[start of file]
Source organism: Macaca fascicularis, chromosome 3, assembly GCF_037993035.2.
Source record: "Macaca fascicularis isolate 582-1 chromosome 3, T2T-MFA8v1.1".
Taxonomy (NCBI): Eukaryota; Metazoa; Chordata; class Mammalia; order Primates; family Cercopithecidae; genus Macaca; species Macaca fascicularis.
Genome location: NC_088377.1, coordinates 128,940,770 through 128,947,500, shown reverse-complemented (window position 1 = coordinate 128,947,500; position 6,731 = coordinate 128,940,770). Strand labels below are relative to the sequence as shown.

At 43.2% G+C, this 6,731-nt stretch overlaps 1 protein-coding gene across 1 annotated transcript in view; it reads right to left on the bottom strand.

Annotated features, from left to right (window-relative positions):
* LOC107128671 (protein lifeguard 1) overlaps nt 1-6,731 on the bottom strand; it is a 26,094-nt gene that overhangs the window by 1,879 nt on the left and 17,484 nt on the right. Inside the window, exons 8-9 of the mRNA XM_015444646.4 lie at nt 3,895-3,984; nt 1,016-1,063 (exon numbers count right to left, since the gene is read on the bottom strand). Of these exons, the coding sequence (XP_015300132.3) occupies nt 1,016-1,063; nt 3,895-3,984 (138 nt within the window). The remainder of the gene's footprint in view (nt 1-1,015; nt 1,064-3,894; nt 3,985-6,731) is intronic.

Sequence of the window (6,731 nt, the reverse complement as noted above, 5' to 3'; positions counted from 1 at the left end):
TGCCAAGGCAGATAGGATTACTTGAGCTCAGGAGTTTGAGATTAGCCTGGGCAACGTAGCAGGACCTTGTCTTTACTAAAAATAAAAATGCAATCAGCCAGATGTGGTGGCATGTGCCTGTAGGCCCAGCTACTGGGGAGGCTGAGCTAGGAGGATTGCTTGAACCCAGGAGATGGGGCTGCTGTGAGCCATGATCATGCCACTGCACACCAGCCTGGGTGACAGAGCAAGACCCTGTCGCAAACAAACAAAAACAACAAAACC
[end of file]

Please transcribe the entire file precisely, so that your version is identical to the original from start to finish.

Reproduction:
Source organism: Macaca fascicularis, chromosome 3, assembly GCF_037993035.2.
Source record: "Macaca fascicularis isolate 582-1 chromosome 3, T2T-MFA8v1.1".
Taxonomy (NCBI): Eukaryota; Metazoa; Chordata; class Mammalia; order Primates; family Cercopithecidae; genus Macaca; species Macaca fascicularis.
Genome location: NC_088377.1, coordinates 128,940,770 through 128,947,500, shown reverse-complemented (window position 1 = coordinate 128,947,500; position 6,731 = coordinate 128,940,770). Strand labels below are relative to the sequence as shown.

At 43.2% G+C, this 6,731-nt stretch overlaps 1 protein-coding gene across 1 annotated transcript in view; it reads right to left on the bottom strand.

Annotated features, from left to right (window-relative positions):
* LOC107128671 (protein lifeguard 1) overlaps nt 1-6,731 on the bottom strand; it is a 26,094-nt gene that overhangs the window by 1,879 nt on the left and 17,484 nt on the right. Inside the window, exons 8-9 of the mRNA XM_015444646.4 lie at nt 3,895-3,984; nt 1,016-1,063 (exon numbers count right to left, since the gene is read on the bottom strand). Of these exons, the coding sequence (XP_015300132.3) occupies nt 1,016-1,063; nt 3,895-3,984 (138 nt within the window). The remainder of the gene's footprint in view (nt 1-1,015; nt 1,064-3,894; nt 3,985-6,731) is intronic.

Sequence of the window (6,731 nt, the reverse complement as noted above, 5' to 3'; positions counted from 1 at the left end):
TGCCAAGGCAGATAGGATTACTTGAGCTCAGGAGTTTGAGATTAGCCTGGGCAACGTAGCAGGACCTTGTCTTTACTAAAAATAAAAATGCAATCAGCCAGATGTGGTGGCATGTGCCTGTAGGCCCAGCTACTGGGGAGGCTGAGCTAGGAGGATTGCTTGAACCCAGGAGATGGGGCTGCTGTGAGCCATGATCATGCCACTGCACACCAGCCTGGGTGACAGAGCAAGACCCTGTCGCAAACAAACAAAAACAACAAAACC